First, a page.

IMF, Partners To Extend USD5bn Loan to Mongolia

Mongolia’s economy has been hit hard by a sharp decline in commodity prices and a slump in foreign direct investment and the International Monetary Fund (IMF) is coming in to help.

In a statement, the IMF said it and other partners have agreed to extend more than USD5 billion in loan package to help Mongolia bring back its economy on track.

The terms of the loan stated that the IMF will provide USD440 million over three years while partners Asian Development Bank, World Bank, Japan and South Korea have agreed to provide up to USD3 billion.

The IMF statement added that China’s central bank, the People’s Bank of China, is also expected to extend Rmb15 billion (USD2 billion) with Mongolia for at least another three years.

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“The total external financing package will thus be around USD5.5 billion and will support the authorities’ “Economic Stabilization Program,” which intends to restore economic stability and debt sustainability as well as to create the conditions for strong, sustainable, and inclusive growth, while protecting the most vulnerable citizens,” the IMF said.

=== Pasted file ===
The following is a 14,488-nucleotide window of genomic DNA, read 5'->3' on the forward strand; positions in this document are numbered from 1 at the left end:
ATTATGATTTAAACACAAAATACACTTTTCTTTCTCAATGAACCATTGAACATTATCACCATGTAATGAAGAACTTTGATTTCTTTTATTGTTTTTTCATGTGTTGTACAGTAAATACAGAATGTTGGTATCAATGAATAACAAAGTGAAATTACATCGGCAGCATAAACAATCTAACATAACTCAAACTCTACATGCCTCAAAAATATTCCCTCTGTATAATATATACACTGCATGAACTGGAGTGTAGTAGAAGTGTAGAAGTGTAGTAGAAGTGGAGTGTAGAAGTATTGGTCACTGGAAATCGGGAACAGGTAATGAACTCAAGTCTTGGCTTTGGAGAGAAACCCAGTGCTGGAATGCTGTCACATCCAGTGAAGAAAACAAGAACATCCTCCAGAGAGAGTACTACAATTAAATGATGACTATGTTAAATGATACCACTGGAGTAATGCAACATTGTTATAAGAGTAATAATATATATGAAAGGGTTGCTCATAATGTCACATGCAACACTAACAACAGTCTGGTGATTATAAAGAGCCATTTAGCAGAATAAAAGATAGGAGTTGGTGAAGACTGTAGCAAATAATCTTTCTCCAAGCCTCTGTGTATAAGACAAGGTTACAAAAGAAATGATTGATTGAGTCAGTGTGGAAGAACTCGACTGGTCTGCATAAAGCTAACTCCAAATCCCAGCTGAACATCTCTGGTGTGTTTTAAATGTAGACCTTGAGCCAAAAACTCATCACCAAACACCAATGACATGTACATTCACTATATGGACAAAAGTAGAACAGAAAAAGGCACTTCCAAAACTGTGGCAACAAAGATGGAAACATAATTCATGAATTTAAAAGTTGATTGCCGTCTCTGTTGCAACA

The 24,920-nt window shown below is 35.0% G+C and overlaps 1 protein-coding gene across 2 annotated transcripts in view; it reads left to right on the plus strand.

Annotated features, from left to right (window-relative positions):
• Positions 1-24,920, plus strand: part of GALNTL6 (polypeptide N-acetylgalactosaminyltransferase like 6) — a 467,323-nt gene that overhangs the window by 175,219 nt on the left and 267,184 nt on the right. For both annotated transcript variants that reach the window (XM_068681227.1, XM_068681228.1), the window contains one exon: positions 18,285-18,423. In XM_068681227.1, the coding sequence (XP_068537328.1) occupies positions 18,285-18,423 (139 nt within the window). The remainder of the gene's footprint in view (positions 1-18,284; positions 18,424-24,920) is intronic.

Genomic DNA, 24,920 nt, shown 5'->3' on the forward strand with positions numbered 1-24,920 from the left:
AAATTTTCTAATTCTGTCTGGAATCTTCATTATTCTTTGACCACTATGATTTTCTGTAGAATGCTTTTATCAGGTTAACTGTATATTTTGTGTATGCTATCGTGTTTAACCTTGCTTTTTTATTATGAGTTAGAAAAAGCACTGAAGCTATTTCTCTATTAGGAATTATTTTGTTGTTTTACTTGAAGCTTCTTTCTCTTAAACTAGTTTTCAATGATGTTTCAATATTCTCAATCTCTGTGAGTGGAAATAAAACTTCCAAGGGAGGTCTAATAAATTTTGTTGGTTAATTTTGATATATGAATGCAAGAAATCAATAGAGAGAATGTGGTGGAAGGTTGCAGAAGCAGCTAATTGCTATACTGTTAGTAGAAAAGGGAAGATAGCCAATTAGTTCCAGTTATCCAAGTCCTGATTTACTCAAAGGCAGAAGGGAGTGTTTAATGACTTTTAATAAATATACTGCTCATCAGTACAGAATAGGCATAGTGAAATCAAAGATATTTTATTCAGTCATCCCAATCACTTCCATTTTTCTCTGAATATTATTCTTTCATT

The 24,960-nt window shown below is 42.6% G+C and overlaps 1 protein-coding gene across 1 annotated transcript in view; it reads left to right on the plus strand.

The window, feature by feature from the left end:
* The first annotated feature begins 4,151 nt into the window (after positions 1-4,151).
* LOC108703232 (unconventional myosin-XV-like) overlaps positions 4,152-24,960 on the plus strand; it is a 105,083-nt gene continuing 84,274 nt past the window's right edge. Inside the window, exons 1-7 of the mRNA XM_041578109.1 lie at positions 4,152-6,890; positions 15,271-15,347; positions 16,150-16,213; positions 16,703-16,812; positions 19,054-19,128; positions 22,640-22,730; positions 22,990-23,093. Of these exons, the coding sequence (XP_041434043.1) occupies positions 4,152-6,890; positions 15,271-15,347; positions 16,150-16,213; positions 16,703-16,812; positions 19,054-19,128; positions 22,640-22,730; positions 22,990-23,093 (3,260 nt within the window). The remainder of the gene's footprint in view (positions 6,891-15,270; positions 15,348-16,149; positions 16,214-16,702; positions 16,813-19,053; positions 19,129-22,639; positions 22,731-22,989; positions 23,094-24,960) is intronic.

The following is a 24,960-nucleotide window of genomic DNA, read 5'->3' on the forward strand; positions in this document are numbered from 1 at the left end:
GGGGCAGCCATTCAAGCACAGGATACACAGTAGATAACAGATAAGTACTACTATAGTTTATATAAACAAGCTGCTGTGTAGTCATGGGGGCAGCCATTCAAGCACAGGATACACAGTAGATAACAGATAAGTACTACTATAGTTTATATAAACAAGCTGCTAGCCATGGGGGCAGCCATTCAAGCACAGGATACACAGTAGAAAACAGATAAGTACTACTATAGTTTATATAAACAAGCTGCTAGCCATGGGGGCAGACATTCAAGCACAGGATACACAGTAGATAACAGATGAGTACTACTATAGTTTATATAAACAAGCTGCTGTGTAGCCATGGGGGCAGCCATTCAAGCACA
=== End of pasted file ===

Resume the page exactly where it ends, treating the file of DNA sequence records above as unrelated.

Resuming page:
The agreement is subject to the confirmation of financing assurances, the completion of prior actions by the authorities, and the approval of the IMF Executive Board. The Board is expected to consider Mongolia’s request in March.

The loan agreement will also force Mongolia to strengthen its banking system and adopt fiscal reforms to ensure that budget discipline is maintained, the IMF added.

“The Development Bank of Mongolia (DBM) will henceforth operate in an independent, purely commercial manner, as laid out in the recently passed DBM law, and the Bank of Mongolia (BOM) will not engage in additional quasifiscal activity, with the mortgage program now operating essentially as a revolving fund,” the IMF said.

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In addition, the IMF stressed that the law on concession projects will be reformed, and the public investment program (PIP) will be rationalized and better aligned with national development priorities. –

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